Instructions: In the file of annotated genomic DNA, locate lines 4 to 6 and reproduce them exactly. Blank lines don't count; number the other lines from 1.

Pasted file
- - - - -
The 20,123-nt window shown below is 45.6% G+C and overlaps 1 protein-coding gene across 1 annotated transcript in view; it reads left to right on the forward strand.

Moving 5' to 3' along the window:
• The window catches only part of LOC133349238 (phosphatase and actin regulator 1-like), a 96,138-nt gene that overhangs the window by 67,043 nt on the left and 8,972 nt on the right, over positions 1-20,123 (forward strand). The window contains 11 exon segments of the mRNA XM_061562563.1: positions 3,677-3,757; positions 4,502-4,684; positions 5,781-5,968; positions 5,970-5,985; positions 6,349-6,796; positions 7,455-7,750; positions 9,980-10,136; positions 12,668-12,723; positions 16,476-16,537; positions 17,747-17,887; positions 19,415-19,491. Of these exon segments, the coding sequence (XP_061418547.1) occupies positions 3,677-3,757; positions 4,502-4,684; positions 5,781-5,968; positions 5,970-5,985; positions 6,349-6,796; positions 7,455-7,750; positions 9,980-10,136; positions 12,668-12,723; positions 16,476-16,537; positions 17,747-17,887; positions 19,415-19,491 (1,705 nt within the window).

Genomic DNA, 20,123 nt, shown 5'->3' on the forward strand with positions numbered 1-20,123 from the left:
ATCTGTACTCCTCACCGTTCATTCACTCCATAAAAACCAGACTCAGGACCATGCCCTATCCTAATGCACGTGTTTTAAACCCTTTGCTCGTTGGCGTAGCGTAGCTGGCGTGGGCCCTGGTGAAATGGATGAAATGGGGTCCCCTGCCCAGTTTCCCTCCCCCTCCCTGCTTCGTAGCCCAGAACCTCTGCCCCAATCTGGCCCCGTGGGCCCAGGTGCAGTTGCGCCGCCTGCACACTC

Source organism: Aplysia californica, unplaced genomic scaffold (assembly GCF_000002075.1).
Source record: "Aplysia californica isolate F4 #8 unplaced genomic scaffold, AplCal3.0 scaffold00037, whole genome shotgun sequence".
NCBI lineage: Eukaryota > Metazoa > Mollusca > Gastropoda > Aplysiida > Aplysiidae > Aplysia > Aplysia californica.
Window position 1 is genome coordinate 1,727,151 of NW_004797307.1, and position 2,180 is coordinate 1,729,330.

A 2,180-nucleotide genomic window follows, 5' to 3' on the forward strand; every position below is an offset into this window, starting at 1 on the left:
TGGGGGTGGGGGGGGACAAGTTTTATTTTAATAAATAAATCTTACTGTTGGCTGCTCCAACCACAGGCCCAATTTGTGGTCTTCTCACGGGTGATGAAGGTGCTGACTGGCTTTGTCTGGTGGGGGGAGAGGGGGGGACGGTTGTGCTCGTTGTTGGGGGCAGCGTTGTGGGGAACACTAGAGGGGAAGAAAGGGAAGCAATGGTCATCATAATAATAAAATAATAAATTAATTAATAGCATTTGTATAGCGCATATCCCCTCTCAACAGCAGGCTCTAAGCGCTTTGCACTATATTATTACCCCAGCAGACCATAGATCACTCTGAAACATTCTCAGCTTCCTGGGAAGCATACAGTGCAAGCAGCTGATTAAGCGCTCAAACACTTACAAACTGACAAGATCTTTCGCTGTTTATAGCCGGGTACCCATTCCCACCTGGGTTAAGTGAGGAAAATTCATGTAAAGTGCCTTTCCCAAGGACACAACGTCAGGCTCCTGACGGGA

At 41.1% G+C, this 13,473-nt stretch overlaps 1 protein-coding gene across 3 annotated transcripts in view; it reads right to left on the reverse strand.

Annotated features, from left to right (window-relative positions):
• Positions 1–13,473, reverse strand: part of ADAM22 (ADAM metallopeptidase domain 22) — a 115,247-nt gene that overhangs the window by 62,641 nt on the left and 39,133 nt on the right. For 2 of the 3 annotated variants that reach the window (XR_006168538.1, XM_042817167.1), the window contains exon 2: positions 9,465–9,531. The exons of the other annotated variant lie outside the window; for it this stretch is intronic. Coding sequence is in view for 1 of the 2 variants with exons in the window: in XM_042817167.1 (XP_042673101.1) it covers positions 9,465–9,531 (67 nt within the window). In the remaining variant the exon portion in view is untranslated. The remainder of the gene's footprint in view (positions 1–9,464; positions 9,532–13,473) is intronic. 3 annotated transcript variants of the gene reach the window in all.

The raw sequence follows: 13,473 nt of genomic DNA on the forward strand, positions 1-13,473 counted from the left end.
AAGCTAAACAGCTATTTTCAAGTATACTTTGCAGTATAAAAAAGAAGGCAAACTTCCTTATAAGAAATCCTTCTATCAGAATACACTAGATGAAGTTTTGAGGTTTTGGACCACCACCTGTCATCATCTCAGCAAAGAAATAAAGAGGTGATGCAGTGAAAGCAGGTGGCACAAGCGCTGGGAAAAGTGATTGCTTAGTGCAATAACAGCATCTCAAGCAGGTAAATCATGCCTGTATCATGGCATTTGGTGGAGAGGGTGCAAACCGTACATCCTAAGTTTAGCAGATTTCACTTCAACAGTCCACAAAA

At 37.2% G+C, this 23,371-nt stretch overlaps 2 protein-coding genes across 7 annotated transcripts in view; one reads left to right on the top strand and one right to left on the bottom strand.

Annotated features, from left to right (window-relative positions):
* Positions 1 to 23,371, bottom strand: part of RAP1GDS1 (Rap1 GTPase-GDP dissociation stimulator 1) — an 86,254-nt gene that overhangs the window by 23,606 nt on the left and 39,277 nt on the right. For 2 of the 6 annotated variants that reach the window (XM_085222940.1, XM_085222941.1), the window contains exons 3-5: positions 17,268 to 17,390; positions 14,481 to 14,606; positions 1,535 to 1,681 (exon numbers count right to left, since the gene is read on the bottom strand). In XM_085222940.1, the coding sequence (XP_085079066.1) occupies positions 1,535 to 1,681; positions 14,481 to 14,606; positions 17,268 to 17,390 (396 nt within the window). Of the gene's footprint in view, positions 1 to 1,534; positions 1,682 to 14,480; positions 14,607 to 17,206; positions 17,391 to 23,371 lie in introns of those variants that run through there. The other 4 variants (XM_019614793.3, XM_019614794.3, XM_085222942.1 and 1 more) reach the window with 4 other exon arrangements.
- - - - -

Genomic DNA, 20,123 nt, shown 5'->3' on the forward strand with positions numbered 1-20,123 from the left:
ATCTGTACTCCTCACCGTTCATTCACTCCATAAAAACCAGACTCAGGACCATGCCCTATCCTAATGCACGTGTTTTAAACCCTTTGCTCGTTGGCGTAGCGTAGCTGGCGTGGGCCCTGGTGAAATGGATGAAATGGGGTCCCCTGCCCAGTTTCCCTCCCCCTCCCTGCTTCGTAGCCCAGAACCTCTGCCCCAATCTGGCCCCGTGGGCCCAGGTGCAGTTGCGCCGCCTGCACACTC

Source organism: Aplysia californica, unplaced genomic scaffold (assembly GCF_000002075.1).